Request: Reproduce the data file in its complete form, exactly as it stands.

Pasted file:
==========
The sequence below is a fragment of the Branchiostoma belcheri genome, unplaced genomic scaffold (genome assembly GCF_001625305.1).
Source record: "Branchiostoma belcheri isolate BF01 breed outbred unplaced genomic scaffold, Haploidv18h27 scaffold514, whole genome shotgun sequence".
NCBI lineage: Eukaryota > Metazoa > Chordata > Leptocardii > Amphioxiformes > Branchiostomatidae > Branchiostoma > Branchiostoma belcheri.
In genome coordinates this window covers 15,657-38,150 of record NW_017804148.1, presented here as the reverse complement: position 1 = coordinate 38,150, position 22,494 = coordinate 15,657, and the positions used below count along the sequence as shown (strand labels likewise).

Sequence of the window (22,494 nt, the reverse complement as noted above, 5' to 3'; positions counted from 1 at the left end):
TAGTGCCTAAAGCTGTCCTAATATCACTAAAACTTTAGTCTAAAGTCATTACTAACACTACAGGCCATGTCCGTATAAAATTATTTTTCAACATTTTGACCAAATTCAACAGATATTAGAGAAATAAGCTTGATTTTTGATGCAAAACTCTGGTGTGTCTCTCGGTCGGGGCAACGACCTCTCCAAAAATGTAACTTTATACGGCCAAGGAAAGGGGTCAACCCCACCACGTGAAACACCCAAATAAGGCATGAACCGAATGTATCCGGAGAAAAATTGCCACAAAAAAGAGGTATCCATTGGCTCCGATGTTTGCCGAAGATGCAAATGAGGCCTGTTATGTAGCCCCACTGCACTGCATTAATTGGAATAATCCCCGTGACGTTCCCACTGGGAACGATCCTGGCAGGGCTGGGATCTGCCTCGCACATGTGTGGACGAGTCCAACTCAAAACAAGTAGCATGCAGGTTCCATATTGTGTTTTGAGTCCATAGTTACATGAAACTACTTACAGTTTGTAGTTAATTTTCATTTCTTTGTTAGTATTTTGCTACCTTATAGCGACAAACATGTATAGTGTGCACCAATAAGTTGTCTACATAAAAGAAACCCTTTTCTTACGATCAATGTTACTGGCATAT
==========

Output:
The sequence below is a fragment of the Branchiostoma belcheri genome, unplaced genomic scaffold (genome assembly GCF_001625305.1).
Source record: "Branchiostoma belcheri isolate BF01 breed outbred unplaced genomic scaffold, Haploidv18h27 scaffold514, whole genome shotgun sequence".
NCBI lineage: Eukaryota > Metazoa > Chordata > Leptocardii > Amphioxiformes > Branchiostomatidae > Branchiostoma > Branchiostoma belcheri.
In genome coordinates this window covers 15,657-38,150 of record NW_017804148.1, presented here as the reverse complement: position 1 = coordinate 38,150, position 22,494 = coordinate 15,657, and the positions used below count along the sequence as shown (strand labels likewise).

Sequence of the window (22,494 nt, the reverse complement as noted above, 5' to 3'; positions counted from 1 at the left end):
TAGTGCCTAAAGCTGTCCTAATATCACTAAAACTTTAGTCTAAAGTCATTACTAACACTACAGGCCATGTCCGTATAAAATTATTTTTCAACATTTTGACCAAATTCAACAGATATTAGAGAAATAAGCTTGATTTTTGATGCAAAACTCTGGTGTGTCTCTCGGTCGGGGCAACGACCTCTCCAAAAATGTAACTTTATACGGCCAAGGAAAGGGGTCAACCCCACCACGTGAAACACCCAAATAAGGCATGAACCGAATGTATCCGGAGAAAAATTGCCACAAAAAAGAGGTATCCATTGGCTCCGATGTTTGCCGAAGATGCAAATGAGGCCTGTTATGTAGCCCCACTGCACTGCATTAATTGGAATAATCCCCGTGACGTTCCCACTGGGAACGATCCTGGCAGGGCTGGGATCTGCCTCGCACATGTGTGGACGAGTCCAACTCAAAACAAGTAGCATGCAGGTTCCATATTGTGTTTTGAGTCCATAGTTACATGAAACTACTTACAGTTTGTAGTTAATTTTCATTTCTTTGTTAGTATTTTGCTACCTTATAGCGACAAACATGTATAGTGTGCACCAATAAGTTGTCTACATAAAAGAAACCCTTTTCTTACGATCAATGTTACTGGCATAT